Symptoms of EMS

Overweight or fatty deposits can be a sign of EMS

Large horses in field
Horses can put on weight with EMS


EMS shares some attributes with Type II diabetes in humans, and is characterised in horses and ponies by:

  • Being overweight and/or having abnormal fat distribution (therefore this disorder can occur in normal or even underweight animals that have abnormal fat deposits).
  • Insulin resistance and having high circulating blood insulin levels (a hormone that helps to regulate blood sugar).
  • Laminitis, which can range from recurrent mild episodes to severe laminitis that persists or recurs despite good management and veterinary treatment.

Certain breeds are particularly susceptible to EMS, especially native British pony breeds, but the condition is also seen in many horse breeds. We see more cases of laminitis in horses and ponies with EMS in the spring because when they ingest higher level of sugars in the grass, it results in higher levels of circulating glucose and insulin. This increase can exacerbate their existing insulin resistance and therefore increases their risk of laminitis. But remember grazing on its own is unlikely to cause laminitis if there is not an underlying endocrine problem.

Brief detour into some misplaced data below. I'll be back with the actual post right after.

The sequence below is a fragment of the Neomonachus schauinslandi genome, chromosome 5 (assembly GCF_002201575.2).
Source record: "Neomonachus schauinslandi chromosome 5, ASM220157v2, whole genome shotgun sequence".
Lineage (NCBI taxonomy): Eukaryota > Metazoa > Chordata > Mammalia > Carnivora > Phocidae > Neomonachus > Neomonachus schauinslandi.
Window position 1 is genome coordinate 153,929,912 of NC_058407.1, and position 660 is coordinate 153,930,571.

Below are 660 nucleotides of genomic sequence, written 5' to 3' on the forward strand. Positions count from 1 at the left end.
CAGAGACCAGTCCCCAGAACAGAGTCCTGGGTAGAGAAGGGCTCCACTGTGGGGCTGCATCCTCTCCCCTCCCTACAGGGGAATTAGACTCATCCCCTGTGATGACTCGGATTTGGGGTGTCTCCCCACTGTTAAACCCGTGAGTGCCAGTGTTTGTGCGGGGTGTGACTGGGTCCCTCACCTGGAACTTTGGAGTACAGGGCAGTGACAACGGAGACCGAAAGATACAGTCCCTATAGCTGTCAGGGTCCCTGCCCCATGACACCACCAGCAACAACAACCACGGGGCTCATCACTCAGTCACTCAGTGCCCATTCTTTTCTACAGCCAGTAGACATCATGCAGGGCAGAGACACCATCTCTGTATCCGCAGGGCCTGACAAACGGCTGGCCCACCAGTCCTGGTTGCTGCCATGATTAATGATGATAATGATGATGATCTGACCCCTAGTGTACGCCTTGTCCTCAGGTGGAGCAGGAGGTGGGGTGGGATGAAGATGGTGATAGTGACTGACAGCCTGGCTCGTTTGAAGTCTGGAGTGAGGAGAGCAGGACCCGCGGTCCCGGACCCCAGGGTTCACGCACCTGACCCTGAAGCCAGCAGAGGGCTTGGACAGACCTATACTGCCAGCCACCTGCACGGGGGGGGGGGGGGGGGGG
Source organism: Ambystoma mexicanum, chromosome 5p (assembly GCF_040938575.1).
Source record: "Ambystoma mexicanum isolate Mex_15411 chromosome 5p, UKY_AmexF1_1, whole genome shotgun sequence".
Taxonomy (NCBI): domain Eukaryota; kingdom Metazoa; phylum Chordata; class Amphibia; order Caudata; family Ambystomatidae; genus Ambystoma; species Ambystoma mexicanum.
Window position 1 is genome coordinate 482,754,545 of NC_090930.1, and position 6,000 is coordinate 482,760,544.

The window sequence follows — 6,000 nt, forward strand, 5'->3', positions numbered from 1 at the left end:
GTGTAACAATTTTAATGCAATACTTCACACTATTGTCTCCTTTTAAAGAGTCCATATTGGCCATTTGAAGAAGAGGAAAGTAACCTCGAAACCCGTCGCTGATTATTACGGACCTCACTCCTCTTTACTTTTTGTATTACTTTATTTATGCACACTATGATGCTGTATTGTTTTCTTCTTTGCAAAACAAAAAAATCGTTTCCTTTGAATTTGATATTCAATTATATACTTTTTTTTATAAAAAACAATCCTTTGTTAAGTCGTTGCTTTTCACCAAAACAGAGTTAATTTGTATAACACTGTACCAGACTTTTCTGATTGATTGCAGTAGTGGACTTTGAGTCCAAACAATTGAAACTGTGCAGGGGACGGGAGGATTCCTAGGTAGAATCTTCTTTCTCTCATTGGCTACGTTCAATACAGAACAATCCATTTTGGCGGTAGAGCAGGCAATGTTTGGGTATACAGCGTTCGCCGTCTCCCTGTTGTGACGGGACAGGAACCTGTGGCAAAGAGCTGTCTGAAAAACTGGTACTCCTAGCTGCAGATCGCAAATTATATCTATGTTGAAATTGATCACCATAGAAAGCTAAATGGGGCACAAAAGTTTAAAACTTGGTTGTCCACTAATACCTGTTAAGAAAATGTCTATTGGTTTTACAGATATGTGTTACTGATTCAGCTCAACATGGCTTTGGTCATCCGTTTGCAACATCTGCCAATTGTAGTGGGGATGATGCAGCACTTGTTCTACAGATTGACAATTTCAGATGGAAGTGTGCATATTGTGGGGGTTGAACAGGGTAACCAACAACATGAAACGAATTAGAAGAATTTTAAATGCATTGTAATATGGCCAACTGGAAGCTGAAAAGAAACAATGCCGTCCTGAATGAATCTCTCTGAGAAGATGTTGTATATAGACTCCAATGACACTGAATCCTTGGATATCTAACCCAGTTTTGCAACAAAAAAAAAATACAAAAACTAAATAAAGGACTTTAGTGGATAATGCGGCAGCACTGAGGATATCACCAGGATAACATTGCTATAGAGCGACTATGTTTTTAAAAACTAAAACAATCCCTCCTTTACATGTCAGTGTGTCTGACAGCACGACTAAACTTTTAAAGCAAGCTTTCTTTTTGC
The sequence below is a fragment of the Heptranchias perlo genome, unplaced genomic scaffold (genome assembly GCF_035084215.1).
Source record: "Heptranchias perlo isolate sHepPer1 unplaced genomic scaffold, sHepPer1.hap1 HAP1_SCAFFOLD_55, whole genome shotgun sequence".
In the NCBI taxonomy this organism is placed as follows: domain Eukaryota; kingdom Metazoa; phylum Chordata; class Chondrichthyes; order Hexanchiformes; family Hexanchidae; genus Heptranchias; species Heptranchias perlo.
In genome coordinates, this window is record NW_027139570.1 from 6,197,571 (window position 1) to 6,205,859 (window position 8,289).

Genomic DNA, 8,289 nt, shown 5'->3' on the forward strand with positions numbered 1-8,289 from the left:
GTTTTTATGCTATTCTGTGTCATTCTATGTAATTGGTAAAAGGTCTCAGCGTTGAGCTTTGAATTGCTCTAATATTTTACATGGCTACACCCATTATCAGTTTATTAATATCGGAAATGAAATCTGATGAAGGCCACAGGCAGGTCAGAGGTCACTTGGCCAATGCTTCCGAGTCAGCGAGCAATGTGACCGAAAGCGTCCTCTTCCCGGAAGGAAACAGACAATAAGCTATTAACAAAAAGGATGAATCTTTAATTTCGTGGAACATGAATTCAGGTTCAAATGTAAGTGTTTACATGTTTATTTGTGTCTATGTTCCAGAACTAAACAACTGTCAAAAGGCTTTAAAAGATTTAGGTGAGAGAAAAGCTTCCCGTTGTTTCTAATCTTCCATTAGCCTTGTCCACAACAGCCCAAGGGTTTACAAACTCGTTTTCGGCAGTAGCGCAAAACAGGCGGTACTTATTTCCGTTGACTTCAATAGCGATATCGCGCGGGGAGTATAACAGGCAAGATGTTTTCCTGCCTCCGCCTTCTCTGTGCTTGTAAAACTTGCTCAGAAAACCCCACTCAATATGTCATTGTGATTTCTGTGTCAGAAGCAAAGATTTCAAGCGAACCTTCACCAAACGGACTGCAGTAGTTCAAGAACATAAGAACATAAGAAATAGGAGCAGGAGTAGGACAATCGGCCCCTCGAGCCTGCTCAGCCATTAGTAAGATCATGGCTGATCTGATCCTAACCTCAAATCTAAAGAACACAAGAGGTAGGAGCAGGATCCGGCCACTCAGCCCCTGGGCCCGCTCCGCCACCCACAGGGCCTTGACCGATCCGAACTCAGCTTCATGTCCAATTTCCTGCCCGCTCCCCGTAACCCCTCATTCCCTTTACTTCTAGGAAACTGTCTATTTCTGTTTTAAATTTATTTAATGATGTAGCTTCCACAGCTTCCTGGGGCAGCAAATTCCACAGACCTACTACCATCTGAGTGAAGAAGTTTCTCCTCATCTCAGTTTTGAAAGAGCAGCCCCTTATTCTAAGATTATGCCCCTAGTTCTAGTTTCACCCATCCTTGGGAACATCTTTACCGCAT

It’s important to note that many horses and ponies have both PPID and EMS, and therefore should be screened for the presence of both disease.